The role of random chance in virtual games

Luck has always been a pertinent topic in the study of ludology with some going so far as to suggest that it might be necessary for luck to be present in some capacity in a game for it to be called a game in the first place. This might put off some lovers of competition, in that luck might in some way discredit the competitive validity of an activity, but the game of chess, which is widely considered as one of the most balanced and complex games of all time, happens to begin (though before the pieces touch the game board) with a simple coin flip.

It is worth noting, at this point, that the discussion of luck in sport, rather than game, will not be covered to the same extent, as the manifestations of chance are more often products of human action than of the rules themselves; A puck bouncing in a seemingly unusual way in ice hockey will always be a product of physical law, and a zone of bad ice or "dead" boards, while often acknowledged by the rules, would not exist in the optimal play of the game. Games, on the other hand, will all too often boast elements of randomness that are intended upon by the rule set. Perhaps the most overt example of this is in games using a deck of cards; Most card games rely solely on randomness to function, with the players being encouraged to make assumptions based on degrees of reduced randomness bolstered by accessible information.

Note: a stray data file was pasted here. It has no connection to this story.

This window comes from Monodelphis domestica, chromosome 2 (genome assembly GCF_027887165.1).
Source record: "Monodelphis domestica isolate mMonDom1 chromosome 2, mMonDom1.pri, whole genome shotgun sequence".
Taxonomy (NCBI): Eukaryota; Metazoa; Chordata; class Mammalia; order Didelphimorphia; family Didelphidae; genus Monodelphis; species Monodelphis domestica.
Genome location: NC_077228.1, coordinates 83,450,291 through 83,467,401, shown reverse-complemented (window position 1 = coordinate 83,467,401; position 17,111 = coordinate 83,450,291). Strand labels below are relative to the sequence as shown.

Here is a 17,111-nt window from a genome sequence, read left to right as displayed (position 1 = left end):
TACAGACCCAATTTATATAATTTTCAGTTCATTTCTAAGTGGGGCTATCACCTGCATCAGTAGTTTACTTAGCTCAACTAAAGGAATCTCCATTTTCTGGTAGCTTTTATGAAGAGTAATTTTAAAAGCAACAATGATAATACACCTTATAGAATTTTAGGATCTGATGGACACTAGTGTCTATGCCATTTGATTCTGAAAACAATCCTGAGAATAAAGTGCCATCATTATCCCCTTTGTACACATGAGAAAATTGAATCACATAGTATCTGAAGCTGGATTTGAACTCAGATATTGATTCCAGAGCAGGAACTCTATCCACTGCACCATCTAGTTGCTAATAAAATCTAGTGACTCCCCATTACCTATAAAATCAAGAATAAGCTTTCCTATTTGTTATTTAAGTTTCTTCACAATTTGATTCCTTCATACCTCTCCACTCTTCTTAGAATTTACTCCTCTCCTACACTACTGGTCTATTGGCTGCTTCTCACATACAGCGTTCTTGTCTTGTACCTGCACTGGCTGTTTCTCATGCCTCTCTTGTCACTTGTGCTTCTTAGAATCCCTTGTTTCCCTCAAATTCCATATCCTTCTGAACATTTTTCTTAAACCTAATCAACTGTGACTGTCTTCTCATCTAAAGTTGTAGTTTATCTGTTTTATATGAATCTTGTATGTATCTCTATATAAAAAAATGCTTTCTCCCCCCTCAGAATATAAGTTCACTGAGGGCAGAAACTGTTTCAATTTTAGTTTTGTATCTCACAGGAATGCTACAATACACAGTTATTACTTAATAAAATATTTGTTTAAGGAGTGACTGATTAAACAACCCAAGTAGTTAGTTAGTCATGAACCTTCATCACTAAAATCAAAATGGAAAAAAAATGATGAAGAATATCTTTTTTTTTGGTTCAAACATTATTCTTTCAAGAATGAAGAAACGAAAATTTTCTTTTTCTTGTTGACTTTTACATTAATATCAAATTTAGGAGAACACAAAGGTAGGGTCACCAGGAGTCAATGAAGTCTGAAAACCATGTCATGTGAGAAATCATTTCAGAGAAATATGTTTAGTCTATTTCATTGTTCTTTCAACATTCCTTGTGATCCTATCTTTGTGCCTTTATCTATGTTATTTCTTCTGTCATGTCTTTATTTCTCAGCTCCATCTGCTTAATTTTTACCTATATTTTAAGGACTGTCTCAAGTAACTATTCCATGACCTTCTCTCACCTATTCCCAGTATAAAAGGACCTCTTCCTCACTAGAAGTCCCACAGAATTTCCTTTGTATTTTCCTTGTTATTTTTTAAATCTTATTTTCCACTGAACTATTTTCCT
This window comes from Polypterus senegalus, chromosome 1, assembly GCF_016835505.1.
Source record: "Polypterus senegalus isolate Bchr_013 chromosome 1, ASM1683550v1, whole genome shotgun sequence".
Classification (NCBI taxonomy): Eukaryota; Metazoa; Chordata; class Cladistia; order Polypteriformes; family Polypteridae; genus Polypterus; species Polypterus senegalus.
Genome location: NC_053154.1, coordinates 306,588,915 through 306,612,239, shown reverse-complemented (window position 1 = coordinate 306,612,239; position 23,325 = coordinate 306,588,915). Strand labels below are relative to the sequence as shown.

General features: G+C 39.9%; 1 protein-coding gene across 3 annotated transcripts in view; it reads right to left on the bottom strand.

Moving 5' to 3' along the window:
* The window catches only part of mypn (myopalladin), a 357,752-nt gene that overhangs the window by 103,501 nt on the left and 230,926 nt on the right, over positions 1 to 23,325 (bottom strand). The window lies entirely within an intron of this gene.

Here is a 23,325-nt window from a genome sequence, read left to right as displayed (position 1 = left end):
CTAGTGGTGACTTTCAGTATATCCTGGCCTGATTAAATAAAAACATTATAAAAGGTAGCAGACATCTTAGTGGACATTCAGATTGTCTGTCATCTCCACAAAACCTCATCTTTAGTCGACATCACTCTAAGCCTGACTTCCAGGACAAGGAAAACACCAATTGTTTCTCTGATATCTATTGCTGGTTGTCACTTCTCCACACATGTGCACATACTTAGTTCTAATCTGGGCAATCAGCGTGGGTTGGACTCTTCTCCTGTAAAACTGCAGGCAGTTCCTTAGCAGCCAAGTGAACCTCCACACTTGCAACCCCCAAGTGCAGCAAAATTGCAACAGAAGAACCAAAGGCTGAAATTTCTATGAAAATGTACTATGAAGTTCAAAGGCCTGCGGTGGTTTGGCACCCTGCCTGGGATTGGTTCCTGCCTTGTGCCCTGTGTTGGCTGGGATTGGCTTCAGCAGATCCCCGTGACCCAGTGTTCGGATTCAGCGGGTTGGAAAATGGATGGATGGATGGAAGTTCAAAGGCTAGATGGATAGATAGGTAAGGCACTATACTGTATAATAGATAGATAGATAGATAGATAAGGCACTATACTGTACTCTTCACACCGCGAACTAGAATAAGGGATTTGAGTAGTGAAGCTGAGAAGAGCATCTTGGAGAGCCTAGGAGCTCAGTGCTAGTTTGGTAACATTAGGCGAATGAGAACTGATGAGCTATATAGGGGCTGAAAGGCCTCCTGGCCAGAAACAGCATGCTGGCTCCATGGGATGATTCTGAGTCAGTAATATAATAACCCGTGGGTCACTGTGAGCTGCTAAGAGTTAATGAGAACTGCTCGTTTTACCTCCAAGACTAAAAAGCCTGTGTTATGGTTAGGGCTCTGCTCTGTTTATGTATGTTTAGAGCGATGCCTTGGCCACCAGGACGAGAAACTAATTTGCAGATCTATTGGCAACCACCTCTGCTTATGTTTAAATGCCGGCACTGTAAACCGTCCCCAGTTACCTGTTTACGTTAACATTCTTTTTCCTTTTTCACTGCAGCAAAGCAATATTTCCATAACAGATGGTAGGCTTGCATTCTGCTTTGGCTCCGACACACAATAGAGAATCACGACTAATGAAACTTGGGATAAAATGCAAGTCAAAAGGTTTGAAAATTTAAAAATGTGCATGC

Computer games have an interesting and underexplored relationship with random chance, and I feel that an exploration of how that chance fosters enjoyableness , competitive viability, and longevity. Whether it be a percent chance an attack has to "critically" hit, or the random spray pattern of a machine gun, or even the likelihood of assembling Exodia when facing down lethal damage, luck is ever present in virtual games, and deserves to be analyzed for it’s impact.

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